Skip to main content Skip to search
Displaying 1 - 4 of 4
Theories of mindfulness claim that a state of present-moment awareness enhances self-regulation in the presence of negative emotion. However, very little research has tested this claim in relation to daily stressors. This paper examined whether present-moment awareness during daily stressful events predicted enhanced responding to (a) the same day’s event, (b) a stressful event on the subsequent day and (c) stressful events on average, among a sample of adults (N = 143) over 20 days. We found support for these predictions, controlling for negative affect and stress-related appraisals. These novel findings extend the personality literature by showing that present-moment awareness facilitates adaptive stress-responses, independent of an individual’s affective state and the severity of threat experienced.

Self-determination theory (SDT) differentiates motivation, with autono- mous and controlled motivations constituting the key, broad distinction. Research has shown that autonomous motivation predicts persistence and adherence and is advantageous for effective performance, espe- cially on complex or heuristic tasks that involve deep information pro- cessing or creativity. Autonomous motivation is also reliably related to psychological health. Considerable research has found interpersonal contexts that facilitate satisfaction of the basic psychological needs for competence, autonomy, and relatedness to enhance autonomous moti- vation, which comprises intrinsic motivation and well-internalized ex- trinsic motivation. SDT has been applied in varied cultures and in many life domains, and research is reviewed that has related autono- mous and controlled motivation to education, parenting, work, health care, sport, and close relationships.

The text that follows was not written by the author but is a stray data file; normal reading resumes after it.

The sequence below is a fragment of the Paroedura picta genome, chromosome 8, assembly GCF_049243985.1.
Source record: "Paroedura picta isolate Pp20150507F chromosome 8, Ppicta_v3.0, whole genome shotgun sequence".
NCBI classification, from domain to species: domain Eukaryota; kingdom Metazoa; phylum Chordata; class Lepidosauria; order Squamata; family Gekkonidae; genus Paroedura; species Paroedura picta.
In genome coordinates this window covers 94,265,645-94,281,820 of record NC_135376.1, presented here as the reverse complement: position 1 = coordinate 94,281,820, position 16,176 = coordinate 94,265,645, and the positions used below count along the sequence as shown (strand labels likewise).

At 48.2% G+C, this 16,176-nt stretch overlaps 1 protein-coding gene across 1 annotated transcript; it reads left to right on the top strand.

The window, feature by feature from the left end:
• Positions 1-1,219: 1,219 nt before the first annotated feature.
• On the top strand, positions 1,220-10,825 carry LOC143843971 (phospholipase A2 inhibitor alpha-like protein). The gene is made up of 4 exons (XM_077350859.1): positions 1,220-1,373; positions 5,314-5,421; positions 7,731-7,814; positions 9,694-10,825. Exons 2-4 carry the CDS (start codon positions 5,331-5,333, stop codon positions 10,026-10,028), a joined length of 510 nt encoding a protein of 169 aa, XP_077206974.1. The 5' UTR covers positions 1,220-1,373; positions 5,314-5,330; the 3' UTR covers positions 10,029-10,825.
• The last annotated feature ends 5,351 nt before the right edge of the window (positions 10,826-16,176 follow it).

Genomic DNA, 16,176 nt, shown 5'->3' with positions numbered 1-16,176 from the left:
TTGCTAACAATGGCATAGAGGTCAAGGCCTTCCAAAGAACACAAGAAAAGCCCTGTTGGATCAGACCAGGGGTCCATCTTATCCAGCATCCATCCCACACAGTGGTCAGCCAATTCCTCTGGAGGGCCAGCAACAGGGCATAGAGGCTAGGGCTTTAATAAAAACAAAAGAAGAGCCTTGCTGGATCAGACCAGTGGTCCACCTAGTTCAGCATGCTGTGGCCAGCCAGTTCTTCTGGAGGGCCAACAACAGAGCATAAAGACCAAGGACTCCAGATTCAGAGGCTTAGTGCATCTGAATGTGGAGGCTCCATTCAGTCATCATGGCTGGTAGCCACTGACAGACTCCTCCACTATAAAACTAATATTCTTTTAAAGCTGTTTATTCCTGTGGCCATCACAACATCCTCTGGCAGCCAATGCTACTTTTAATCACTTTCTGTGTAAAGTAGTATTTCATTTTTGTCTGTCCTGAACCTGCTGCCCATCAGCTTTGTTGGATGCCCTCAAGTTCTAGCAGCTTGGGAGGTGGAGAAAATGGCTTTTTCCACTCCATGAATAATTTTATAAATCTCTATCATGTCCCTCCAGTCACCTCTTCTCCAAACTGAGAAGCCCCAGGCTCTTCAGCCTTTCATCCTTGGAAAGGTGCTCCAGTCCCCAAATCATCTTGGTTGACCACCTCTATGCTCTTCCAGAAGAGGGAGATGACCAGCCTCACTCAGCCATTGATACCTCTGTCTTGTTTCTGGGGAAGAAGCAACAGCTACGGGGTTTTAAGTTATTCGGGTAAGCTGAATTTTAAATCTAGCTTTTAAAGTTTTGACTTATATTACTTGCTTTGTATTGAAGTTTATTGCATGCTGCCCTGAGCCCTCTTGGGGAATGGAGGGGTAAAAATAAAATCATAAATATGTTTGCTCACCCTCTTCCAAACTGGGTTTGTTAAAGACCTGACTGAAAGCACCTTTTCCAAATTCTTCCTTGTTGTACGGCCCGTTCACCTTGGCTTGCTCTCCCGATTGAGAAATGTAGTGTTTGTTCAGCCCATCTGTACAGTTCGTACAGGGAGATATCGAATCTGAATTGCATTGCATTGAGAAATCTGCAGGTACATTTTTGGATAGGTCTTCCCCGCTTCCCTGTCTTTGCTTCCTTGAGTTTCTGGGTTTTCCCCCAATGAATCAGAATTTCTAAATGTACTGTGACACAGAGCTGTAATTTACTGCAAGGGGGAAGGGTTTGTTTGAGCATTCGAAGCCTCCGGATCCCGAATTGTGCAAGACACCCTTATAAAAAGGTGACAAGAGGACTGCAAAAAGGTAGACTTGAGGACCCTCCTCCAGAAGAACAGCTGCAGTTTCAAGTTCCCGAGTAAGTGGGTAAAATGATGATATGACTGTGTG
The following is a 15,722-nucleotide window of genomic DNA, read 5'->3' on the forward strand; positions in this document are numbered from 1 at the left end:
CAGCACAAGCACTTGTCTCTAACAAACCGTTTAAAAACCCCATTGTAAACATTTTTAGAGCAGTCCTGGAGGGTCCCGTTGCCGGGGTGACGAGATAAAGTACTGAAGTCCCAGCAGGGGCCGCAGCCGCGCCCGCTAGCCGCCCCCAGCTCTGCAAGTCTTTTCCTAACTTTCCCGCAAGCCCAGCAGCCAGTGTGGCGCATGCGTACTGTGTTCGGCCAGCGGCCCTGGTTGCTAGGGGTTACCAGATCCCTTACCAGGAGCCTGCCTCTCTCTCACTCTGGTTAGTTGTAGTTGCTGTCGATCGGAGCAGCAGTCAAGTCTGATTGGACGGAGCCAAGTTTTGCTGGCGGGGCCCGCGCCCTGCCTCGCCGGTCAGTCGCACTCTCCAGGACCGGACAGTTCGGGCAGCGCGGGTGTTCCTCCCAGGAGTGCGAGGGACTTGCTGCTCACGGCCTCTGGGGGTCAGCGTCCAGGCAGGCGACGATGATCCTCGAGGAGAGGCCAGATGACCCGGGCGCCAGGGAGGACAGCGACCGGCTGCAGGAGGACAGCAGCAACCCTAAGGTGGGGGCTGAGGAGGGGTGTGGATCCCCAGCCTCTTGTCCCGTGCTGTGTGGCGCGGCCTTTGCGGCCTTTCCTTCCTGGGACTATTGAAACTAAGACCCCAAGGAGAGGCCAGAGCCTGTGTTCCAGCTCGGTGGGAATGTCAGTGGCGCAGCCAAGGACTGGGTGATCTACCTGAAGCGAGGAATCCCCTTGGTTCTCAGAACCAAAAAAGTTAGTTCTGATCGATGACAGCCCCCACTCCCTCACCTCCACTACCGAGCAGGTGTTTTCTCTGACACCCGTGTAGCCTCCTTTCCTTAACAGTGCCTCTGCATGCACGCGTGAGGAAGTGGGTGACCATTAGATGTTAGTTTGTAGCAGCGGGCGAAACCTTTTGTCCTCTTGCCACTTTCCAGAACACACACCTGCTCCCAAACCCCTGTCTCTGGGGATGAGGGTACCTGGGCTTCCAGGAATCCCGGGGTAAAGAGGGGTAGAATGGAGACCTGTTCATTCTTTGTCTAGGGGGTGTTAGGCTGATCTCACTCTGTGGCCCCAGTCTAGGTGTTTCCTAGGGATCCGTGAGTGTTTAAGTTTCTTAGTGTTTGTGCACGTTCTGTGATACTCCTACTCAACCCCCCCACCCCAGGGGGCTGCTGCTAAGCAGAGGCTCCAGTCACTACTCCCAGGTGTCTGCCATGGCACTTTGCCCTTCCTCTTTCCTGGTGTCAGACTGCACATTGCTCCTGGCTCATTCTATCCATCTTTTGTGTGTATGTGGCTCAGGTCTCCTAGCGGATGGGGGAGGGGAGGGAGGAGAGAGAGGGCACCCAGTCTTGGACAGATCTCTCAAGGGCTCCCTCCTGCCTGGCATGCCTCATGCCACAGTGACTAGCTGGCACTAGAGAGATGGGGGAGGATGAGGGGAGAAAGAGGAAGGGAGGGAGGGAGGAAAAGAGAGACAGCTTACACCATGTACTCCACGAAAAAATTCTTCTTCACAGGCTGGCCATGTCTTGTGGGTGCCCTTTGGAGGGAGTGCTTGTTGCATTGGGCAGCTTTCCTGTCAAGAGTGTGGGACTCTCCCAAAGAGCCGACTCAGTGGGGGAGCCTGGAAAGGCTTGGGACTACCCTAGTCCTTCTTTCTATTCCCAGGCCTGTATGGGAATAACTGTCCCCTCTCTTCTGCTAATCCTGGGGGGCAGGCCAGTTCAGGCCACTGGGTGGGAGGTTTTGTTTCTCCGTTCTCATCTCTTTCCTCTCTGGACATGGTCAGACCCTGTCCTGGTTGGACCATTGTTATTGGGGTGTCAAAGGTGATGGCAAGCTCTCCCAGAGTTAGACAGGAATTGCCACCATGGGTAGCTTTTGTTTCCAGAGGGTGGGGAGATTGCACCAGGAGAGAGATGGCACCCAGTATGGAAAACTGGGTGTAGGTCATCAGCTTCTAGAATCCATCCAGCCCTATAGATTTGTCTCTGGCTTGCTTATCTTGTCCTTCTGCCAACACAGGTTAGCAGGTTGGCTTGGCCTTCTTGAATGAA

Mindful individuals orient to ongoing events and experiences in a receptive, attentive manner. This experiential mode of processing suggests implications for the perception of and response to stress situations. Using laboratory-based, longitudinal, and daily diary designs, four studies examined the role of mindfulness on appraisals of and coping with stress experiences in college students, and the consequences of such stress processing for well-being. Across the four studies (n’s = 65 − 141), results demonstrated that mindful individuals made more benign stress appraisals, reported less frequent use of avoidant coping strategies, and in two studies, reported higher use of approach coping. In turn, more adaptive stress responses and coping partially or fully mediated the relation between mindfulness and well-being. Implications for the role of mindfulness in stress and well-being are discussed.

Research has associated financial desire discrepancies (the gap between current and desired states) with poorer subjective well-being (SWB). Because acquiring more wealth appears ineffective in decreasing financial desire discrepancies, we examined whether a theoretically meaningful psychological factor, termed mindfulness, would close the aspiration gap by ‘‘wanting what one has,” and thereby enhance SWB. Study 1 revealed that mindfulness was associated with a smaller financial desire discrepancy, which helped explain a positive association between mindfulness and SWB in undergraduates. Two fur- ther studies with working adults showed that these results occurred independently of financial status and changes therein. A final, quasi-experimental study with mindfulness trainees extended these find- ings. Reasons why mindfulness may help to promote the perception of having ‘‘enough” are discussed.